The first, colloquially referred to as flashing, involves the exposure of a person’s “private parts” to another person, in a nonthreatening manner, in a situation where these would not normally be exposed, such as in a social situation (in front of other people) or in a public place. The act of flashing, particularly when done by females involving the breasts but also when involving her vagina and also her buttocks, may be at least partially sexual in intention, i.e. to prompt the sexual arousal of those being flashed (in turn giving the flasher an ego boost). However, flashing may also simply be intended to attract the non-aroused ‘attention’ of another or others, or for shock value.
The second, indecent exposure, involves the same sorts of exposure done in a threatening manner or in a manner perceived by those being exposed-to as threatening. Indecent exposure, when it is assessed to be this, is sometimes prosecuted under laws designed to criminalise it, such as public nuisance laws and indecent-exposure laws. Such laws vary by locality worldwide, including within different parts of the United States.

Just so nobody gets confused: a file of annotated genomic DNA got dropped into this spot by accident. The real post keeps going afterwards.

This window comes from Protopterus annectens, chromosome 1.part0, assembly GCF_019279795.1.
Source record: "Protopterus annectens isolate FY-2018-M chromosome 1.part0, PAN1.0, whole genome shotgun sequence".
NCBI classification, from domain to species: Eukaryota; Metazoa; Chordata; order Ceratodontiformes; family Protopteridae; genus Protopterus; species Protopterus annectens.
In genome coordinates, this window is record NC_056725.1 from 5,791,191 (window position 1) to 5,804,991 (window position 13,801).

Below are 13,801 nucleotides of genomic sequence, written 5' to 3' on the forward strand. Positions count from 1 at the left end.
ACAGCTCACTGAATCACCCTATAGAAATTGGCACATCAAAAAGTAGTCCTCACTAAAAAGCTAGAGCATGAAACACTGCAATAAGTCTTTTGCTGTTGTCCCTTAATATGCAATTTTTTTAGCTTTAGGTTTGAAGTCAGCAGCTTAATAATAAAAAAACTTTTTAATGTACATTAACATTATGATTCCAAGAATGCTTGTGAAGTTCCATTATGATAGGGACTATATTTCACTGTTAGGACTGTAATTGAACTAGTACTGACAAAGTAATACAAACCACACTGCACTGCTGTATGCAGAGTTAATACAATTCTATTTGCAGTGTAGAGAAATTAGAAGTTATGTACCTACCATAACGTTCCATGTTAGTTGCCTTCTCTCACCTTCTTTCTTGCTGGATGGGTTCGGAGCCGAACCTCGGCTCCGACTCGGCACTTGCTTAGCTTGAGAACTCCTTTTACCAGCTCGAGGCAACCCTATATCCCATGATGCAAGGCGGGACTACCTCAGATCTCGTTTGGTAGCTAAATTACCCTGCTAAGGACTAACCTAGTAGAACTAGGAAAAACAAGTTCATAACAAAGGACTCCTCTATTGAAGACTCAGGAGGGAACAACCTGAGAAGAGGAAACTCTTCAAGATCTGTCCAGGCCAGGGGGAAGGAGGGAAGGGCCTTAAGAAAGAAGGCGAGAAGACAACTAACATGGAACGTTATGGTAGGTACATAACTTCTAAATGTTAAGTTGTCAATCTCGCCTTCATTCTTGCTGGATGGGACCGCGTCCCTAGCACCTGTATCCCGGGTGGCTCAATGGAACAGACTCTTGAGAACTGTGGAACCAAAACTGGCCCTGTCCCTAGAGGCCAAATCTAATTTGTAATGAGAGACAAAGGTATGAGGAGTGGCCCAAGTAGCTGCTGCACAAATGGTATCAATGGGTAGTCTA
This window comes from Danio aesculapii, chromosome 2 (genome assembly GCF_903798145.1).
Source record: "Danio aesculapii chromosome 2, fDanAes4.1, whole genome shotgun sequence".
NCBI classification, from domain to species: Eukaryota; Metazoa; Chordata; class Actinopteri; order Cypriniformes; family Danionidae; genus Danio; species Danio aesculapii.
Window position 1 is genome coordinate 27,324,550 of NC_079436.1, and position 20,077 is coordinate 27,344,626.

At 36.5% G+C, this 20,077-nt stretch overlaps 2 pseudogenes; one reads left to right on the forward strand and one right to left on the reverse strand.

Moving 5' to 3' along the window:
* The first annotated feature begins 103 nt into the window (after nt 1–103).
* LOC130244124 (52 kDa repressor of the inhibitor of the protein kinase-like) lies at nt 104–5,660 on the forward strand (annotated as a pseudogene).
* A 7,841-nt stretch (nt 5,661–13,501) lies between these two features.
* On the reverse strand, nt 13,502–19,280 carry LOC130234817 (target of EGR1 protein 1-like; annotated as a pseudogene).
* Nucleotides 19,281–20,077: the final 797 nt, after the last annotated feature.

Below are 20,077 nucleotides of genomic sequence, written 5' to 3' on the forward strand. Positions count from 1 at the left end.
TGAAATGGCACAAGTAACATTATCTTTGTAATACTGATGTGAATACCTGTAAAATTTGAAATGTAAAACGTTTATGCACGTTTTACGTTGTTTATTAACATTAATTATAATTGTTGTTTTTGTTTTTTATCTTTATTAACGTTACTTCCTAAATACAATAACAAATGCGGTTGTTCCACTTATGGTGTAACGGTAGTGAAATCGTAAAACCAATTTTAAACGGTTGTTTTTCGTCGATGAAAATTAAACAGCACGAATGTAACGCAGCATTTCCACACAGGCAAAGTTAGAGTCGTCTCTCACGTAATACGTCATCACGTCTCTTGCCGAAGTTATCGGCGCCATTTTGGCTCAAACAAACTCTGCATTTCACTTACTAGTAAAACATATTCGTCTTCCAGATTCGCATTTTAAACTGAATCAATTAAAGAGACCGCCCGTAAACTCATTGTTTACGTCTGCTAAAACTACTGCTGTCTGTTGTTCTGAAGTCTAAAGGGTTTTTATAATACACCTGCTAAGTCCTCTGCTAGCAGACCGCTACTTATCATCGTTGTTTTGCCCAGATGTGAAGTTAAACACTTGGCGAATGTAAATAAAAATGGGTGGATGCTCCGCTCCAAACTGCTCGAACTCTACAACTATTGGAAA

There is somewhat of a double standard here as concerns the two different types of exhibitionism, since “indecent exposure” has a tendency in the Western world to be equated with a male exposing his genitalia to a female, when such acts are perceived by the female as threatening, while at the same time a female exposing her breasts (“flashing”) to male or female viewers is almost always seen as nonthreatening and in fact is often even requested to occur by those wanting to see bare breasts, such as the non-parade-related celebrations surrounding Mardi Gras and other similar festivals.
Exhibitionism is not automatically a compulsion, but some people do have a distinct psychological tendency to sexually expose themselves, whether it is to “flash” (the nonthreatening form) or to “indecently expose” (the threatening form). When it is a compulsion, it is a condition sometimes called apodysophilia.Learn More